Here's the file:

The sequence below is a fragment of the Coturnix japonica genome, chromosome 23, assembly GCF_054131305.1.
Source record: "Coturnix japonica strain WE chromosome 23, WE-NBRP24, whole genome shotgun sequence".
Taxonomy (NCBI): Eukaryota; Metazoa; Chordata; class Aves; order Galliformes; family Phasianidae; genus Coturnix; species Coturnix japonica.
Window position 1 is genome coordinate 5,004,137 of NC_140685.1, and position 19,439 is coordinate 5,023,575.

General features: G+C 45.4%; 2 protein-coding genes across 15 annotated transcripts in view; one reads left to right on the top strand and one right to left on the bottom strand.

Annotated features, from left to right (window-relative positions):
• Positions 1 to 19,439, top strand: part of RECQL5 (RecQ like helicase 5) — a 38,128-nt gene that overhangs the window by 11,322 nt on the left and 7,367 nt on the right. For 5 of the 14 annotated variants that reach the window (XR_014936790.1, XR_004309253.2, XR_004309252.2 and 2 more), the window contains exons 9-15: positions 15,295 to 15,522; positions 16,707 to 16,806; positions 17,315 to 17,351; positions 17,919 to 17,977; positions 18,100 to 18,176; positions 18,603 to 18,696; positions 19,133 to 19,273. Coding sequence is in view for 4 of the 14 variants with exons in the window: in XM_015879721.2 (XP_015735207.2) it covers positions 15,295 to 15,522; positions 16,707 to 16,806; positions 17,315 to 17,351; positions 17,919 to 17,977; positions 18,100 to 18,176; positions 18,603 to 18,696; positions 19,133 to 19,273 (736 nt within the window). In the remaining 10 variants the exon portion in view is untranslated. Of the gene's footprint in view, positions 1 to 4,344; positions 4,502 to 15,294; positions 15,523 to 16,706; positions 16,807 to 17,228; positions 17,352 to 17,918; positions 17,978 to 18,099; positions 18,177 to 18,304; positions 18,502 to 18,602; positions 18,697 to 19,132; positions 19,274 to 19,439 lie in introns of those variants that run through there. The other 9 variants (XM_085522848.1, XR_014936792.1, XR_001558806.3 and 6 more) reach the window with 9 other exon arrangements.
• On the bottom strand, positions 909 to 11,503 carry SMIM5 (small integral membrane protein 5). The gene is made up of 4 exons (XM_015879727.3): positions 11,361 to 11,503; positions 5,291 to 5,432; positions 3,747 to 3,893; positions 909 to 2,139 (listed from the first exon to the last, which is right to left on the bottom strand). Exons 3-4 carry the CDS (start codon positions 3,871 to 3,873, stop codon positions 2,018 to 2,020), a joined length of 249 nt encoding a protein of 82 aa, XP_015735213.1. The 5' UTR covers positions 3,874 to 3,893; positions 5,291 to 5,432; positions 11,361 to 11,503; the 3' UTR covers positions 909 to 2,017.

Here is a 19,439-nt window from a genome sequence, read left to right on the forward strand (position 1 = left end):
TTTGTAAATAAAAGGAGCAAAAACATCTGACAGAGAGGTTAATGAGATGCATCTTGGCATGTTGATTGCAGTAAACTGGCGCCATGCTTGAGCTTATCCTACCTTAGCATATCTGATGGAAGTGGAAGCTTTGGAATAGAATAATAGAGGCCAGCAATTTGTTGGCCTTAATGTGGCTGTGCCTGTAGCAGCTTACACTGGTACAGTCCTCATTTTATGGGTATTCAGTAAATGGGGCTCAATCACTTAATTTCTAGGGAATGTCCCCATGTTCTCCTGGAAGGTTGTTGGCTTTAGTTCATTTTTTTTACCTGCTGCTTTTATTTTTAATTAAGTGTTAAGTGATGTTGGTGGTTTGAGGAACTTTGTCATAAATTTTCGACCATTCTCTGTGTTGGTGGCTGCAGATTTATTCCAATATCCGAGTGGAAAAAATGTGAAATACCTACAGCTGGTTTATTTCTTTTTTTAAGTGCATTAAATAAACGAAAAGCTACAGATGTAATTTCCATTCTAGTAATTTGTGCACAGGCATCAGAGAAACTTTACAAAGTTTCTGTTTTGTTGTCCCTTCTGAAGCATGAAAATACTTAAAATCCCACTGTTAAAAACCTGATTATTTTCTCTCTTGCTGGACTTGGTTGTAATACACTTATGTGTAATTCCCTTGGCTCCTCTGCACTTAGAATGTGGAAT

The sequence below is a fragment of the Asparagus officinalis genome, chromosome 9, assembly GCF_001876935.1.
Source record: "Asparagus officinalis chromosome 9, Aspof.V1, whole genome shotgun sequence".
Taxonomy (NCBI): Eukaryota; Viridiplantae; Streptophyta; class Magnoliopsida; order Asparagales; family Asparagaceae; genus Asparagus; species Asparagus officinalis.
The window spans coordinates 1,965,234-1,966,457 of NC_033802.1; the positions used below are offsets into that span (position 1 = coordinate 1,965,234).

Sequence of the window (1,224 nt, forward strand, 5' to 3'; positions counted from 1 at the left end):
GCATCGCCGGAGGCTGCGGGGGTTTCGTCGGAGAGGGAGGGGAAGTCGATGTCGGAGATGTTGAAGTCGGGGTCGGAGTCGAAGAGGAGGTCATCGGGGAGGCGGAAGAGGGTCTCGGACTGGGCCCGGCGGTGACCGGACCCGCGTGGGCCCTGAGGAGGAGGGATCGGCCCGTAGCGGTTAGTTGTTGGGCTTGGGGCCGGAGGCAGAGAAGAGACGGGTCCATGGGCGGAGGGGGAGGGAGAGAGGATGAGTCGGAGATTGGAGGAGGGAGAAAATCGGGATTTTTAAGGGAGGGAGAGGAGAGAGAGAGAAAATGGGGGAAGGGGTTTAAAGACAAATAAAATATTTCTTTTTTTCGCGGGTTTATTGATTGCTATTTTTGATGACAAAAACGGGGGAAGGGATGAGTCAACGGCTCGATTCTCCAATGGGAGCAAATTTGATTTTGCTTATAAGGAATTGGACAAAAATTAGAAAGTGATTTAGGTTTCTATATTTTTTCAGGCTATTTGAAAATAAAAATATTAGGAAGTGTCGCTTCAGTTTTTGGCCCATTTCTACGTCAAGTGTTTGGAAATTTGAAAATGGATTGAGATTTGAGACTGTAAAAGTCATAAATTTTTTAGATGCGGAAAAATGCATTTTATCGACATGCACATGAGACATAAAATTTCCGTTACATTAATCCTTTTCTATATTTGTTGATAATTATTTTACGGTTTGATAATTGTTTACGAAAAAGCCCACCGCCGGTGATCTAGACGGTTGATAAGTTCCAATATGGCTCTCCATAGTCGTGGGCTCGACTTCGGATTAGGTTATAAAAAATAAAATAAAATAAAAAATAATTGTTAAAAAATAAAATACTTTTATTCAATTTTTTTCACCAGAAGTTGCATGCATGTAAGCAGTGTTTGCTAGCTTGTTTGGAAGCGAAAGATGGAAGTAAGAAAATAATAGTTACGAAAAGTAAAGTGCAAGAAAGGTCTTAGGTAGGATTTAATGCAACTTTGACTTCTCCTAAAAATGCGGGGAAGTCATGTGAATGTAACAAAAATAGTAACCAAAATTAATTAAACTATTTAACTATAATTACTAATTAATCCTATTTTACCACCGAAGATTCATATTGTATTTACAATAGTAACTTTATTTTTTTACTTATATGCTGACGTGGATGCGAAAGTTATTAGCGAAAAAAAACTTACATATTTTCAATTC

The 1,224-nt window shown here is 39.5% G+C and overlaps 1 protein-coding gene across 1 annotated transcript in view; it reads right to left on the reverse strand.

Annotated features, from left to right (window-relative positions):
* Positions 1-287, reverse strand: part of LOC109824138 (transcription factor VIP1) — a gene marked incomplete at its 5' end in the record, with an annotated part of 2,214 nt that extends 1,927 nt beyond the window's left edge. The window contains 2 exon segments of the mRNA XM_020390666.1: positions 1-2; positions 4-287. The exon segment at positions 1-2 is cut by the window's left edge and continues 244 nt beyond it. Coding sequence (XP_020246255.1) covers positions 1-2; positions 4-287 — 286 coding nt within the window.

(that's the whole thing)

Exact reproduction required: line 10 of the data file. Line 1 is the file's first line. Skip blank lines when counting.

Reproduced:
TTTGTAAATAAAAGGAGCAAAAACATCTGACAGAGAGGTTAATGAGATGCATCTTGGCATGTTGATTGCAGTAAACTGGCGCCATGCTTGAGCTTATCCTACCTTAGCATATCTGATGGAAGTGGAAGCTTTGGAATAGAATAATAGAGGCCAGCAATTTGTTGGCCTTAATGTGGCTGTGCCTGTAGCAGCTTACACTGGTACAGTCCTCATTTTATGGGTATTCAGTAAATGGGGCTCAATCACTTAATTTCTAGGGAATGTCCCCATGTTCTCCTGGAAGGTTGTTGGCTTTAGTTCATTTTTTTTACCTGCTGCTTTTATTTTTAATTAAGTGTTAAGTGATGTTGGTGGTTTGAGGAACTTTGTCATAAATTTTCGACCATTCTCTGTGTTGGTGGCTGCAGATTTATTCCAATATCCGAGTGGAAAAAATGTGAAATACCTACAGCTGGTTTATTTCTTTTTTTAAGTGCATTAAATAAACGAAAAGCTACAGATGTAATTTCCATTCTAGTAATTTGTGCACAGGCATCAGAGAAACTTTACAAAGTTTCTGTTTTGTTGTCCCTTCTGAAGCATGAAAATACTTAAAATCCCACTGTTAAAAACCTGATTATTTTCTCTCTTGCTGGACTTGGTTGTAATACACTTATGTGTAATTCCCTTGGCTCCTCTGCACTTAGAATGTGGAAT